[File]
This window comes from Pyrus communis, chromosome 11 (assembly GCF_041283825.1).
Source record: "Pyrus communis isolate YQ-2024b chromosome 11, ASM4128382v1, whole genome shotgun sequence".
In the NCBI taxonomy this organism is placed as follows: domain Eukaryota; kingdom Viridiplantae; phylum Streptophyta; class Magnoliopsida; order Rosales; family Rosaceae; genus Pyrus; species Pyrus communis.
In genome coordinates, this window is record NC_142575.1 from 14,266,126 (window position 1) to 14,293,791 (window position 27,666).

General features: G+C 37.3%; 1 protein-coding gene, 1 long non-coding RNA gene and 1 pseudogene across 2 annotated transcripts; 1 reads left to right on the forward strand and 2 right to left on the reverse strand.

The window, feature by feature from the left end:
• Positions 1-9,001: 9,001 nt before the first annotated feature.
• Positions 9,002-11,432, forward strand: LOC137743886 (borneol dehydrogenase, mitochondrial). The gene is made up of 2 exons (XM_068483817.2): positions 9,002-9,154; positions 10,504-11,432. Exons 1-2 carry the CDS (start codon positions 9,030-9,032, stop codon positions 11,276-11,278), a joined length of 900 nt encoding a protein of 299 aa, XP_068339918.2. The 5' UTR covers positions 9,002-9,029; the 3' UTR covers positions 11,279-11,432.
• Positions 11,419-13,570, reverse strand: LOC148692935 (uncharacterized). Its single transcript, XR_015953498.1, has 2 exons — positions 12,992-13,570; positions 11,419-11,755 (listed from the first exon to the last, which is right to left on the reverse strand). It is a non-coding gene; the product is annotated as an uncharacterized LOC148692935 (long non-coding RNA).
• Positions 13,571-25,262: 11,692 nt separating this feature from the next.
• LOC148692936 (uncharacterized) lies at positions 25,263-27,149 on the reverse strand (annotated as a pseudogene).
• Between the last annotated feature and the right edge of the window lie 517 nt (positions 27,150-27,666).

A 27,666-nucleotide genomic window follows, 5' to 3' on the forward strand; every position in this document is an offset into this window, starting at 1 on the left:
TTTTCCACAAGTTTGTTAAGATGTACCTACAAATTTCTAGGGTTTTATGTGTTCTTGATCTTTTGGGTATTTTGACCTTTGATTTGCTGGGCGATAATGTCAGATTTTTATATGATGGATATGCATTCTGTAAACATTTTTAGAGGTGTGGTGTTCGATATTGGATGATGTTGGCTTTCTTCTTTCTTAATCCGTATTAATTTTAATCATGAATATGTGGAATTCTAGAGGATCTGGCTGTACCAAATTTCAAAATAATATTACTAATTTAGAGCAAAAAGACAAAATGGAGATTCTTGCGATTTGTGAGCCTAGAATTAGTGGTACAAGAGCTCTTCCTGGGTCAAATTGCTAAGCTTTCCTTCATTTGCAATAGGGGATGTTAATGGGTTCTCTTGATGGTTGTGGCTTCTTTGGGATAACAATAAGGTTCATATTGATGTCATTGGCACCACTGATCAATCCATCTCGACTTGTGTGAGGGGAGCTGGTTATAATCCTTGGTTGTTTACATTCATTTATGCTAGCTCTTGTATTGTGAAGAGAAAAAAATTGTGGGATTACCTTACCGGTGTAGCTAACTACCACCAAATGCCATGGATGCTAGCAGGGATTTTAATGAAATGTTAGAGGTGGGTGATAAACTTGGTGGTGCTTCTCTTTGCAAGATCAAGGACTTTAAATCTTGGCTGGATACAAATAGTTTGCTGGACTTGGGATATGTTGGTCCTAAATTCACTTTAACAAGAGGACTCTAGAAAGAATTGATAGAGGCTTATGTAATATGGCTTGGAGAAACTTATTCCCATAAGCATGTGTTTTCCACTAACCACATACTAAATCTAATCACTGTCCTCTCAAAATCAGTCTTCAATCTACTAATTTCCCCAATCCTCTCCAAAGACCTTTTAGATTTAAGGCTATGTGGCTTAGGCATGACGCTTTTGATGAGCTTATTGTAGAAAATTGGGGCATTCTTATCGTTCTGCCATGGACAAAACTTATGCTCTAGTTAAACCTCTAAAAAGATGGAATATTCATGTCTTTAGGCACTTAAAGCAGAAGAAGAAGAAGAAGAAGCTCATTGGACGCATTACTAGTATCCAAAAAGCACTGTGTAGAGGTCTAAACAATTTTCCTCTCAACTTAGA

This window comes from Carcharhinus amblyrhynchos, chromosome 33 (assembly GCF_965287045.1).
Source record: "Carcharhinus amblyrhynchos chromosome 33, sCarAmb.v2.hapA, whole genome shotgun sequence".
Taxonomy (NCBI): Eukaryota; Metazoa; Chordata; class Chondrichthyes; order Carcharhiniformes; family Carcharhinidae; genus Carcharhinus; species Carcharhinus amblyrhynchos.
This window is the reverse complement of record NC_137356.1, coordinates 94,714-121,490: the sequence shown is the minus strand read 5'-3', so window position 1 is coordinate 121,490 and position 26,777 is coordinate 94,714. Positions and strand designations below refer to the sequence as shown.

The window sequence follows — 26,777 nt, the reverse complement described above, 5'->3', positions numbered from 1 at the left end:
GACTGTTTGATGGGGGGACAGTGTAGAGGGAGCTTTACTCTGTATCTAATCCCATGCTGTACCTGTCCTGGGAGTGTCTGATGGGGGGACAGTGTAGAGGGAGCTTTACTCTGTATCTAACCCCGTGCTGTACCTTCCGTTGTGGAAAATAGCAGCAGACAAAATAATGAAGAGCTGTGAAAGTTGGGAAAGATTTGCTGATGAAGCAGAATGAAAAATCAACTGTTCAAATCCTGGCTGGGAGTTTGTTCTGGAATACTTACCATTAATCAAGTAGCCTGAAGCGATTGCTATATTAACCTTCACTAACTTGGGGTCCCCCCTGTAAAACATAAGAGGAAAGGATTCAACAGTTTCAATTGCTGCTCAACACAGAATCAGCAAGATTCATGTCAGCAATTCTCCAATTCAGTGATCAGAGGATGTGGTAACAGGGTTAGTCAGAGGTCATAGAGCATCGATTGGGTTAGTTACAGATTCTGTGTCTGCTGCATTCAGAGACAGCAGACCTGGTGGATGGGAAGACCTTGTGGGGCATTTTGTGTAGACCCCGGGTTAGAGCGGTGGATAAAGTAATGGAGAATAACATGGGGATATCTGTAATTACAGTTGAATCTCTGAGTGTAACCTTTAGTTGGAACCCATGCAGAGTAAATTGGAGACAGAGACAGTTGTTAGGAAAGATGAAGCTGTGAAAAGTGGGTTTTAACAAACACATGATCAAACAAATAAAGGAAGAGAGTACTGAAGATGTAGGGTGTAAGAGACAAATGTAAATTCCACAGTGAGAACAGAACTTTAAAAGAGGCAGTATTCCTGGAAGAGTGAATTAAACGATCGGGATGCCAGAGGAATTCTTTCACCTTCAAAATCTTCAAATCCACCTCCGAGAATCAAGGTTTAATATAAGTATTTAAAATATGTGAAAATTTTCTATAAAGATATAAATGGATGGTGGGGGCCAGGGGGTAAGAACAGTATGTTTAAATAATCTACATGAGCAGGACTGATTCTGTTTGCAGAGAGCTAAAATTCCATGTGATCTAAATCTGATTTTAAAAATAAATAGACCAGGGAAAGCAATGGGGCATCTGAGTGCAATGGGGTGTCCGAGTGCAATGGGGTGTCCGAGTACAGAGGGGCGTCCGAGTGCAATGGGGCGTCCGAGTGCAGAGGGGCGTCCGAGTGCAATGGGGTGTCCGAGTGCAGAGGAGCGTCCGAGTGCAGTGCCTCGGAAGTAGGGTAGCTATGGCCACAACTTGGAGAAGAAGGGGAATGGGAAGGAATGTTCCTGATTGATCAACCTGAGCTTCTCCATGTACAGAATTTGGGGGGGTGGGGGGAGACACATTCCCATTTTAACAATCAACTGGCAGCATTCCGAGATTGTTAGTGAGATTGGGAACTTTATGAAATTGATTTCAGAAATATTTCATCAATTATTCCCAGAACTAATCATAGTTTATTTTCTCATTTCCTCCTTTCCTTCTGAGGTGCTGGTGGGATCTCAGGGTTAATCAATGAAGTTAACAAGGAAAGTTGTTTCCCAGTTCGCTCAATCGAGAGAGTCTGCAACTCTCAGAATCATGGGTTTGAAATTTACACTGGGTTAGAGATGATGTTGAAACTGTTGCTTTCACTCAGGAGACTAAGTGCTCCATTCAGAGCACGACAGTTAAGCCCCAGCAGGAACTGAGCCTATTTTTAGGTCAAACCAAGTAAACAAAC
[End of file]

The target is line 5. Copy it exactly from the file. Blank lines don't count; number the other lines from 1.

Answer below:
General features: G+C 37.3%; 1 protein-coding gene, 1 long non-coding RNA gene and 1 pseudogene across 2 annotated transcripts; 1 reads left to right on the forward strand and 2 right to left on the reverse strand.